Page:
-- Lowly, lowly Leathernecks. Their biggest problem last year was an untimely injury to Ceola Clark, III, cutting his season unfortunately short. When he's on the court, Clark is always one of the best players...but there's not much else exciting to see. Tommie Tyler did his best to prop up the battered Leathernecks, and Jack Haupt (a high school friend of mine) did his best in a mixed winger role, but they're definitely at the bottom of The League. If Clark can stay healthy, WIU will compete with Southern Utah for the eighth and final transfer spot (only eight teams qualify for the Summit League Tournament in South Dakota), but if he has any lingering - or new - ailments, WIU is going to be in a lot of trouble.
10. South Dakota
-- USD comes into the Summit League from the Great West in their final transitional (between Division-II and Division-I) season, and they will be ineligible for the Summit League Tournament. While Coyotes did well to compete with the likes of New Jersey Institute of Technology, they'll soon see The League is a bit different than they've ever experienced. The 'Yotes, as they're called, struggle with a serious size disadvantage (only one returning contributor over 6-4), and the jump in competition will be rough. Their nothing-to-lose mentality could lead to some interesting games at SDSU and NDSU, as well as on the road late in the season with IUPUI. Time will tell, but don't expect many big wins from USD.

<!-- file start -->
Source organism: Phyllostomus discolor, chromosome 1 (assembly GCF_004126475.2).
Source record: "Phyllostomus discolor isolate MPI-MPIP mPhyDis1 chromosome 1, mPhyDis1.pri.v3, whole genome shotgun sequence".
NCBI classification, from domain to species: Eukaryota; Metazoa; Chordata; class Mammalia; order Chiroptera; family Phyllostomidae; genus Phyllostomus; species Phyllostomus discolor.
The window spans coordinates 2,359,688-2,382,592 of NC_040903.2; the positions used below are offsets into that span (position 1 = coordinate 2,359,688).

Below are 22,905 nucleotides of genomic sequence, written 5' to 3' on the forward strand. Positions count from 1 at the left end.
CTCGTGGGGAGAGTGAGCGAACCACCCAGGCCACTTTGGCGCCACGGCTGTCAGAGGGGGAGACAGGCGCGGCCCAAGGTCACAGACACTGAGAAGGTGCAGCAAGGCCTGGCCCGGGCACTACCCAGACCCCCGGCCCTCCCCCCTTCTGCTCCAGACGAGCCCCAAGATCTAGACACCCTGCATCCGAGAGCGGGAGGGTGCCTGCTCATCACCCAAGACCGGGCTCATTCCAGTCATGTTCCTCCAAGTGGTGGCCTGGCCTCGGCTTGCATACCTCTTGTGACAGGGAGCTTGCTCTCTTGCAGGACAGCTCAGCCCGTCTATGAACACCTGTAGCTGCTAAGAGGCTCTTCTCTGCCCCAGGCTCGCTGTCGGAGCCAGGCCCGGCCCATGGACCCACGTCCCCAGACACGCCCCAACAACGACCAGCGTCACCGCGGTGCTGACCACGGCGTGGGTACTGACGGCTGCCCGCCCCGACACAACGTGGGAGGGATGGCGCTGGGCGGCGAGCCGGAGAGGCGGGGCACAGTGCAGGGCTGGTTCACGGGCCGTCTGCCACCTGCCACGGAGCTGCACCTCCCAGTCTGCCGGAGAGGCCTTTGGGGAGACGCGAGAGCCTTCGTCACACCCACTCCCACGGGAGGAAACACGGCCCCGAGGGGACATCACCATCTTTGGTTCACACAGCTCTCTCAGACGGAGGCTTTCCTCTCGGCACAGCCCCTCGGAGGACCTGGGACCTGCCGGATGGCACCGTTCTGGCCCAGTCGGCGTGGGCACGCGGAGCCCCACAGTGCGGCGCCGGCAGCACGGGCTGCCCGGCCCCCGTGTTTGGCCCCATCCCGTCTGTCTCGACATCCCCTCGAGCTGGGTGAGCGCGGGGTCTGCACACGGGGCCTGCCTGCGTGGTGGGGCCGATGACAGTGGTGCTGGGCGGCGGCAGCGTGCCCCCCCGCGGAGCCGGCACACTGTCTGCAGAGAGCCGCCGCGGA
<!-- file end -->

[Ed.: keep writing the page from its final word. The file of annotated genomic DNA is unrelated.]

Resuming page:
"Student on Sports" Preseason Player of the Year
Alex Young, IUPUI
-- Alex is definitely the best player in the Summit League, and probably one of the best in the nation. He could absolutely average over 25 points and eight rebounds, adding something like two blocks and four assists per game. Unlike players like Nate Wolters and Dominique Morrison, Young is about as well-rounded as a player can be in college. He can score from the perimeter, slash to the hoop, battle in the paint, find an open teammate, and his speed and length are difficult to match. The only player I see guarding him well is Dominique Morrison, but that is only because Morrison's teammates are able to shut down the rest of the Jaguars well enough to force Alex to do what he can to win alone, one of Young's only faults. Keeping turnovers to a minimum will be absolutely key for Alex, and if he can do that his confidence will quickly grow. Alex Young "in the zone" is one of the scariest things any opponent can see, something Ohio State found out the hard way in Columbus last season.
Stay tuned throughout the men's basketball season for weekly power ranking updates, as well as the "Student On Sports Player of the Week" award.